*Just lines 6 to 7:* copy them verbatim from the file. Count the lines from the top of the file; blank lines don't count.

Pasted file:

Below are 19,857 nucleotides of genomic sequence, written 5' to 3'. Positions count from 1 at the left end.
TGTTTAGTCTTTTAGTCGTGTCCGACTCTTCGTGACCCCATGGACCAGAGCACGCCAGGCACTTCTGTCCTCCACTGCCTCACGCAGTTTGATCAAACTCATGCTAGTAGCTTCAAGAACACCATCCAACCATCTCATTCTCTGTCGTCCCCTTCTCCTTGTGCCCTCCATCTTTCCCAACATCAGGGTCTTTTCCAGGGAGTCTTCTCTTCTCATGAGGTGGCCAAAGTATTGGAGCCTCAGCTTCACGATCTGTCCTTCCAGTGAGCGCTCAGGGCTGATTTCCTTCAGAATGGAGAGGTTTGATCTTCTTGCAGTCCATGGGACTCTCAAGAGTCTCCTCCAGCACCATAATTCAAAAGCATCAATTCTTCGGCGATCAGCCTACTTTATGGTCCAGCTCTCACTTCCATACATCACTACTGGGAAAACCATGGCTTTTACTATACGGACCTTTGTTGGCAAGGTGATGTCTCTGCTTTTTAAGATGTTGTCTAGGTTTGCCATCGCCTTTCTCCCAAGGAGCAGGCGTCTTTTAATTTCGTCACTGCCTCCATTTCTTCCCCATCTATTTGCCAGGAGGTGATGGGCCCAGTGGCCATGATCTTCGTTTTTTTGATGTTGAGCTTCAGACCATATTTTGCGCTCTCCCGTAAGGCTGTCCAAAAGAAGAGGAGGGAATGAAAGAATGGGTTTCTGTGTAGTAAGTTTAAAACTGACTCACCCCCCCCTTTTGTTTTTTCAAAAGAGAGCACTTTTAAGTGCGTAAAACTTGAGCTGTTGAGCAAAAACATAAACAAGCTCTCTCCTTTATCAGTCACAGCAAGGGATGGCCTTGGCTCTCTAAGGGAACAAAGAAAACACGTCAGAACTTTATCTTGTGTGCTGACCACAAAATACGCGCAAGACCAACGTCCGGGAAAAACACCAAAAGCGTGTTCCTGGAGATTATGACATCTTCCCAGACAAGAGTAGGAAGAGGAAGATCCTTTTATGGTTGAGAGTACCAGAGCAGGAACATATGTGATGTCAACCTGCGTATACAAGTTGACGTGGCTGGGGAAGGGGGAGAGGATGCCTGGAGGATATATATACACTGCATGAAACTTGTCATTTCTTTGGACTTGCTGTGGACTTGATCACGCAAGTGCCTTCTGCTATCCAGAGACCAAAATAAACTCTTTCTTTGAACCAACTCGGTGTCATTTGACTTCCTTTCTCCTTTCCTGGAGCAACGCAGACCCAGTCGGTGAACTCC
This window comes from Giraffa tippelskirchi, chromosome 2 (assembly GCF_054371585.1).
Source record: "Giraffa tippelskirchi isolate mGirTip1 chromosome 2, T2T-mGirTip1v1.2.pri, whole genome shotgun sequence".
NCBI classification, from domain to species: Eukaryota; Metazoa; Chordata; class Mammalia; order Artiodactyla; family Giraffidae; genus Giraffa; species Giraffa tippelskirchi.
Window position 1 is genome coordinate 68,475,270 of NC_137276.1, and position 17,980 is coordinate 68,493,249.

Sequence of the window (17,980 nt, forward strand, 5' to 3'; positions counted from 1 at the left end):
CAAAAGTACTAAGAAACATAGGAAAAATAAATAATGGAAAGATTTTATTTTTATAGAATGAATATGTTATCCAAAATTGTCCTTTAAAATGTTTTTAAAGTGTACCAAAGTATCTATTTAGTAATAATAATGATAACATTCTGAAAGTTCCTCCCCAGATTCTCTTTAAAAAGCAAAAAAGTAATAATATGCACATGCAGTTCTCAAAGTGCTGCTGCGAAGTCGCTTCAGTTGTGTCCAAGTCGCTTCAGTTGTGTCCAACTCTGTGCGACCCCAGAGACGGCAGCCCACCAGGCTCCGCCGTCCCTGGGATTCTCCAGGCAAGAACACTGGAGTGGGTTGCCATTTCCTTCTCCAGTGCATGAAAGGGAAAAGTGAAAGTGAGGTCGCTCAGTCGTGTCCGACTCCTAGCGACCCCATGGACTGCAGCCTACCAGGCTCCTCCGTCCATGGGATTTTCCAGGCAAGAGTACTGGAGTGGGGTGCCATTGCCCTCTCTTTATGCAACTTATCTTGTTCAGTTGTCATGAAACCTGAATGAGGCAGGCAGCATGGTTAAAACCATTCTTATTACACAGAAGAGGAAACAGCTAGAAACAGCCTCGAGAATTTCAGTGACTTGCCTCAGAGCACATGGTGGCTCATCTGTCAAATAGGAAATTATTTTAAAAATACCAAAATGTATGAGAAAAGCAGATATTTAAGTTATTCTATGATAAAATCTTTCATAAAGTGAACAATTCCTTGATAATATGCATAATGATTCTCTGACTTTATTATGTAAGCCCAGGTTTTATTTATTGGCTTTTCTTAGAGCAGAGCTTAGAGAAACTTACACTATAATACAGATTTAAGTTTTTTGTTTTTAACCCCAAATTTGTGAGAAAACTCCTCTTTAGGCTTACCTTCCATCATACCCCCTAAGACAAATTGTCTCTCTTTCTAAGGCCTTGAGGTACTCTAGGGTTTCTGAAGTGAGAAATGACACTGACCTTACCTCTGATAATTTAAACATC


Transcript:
Window position 1 is genome coordinate 68,475,270 of NC_137276.1, and position 17,980 is coordinate 68,493,249.

Sequence of the window (17,980 nt, forward strand, 5' to 3'; positions counted from 1 at the left end):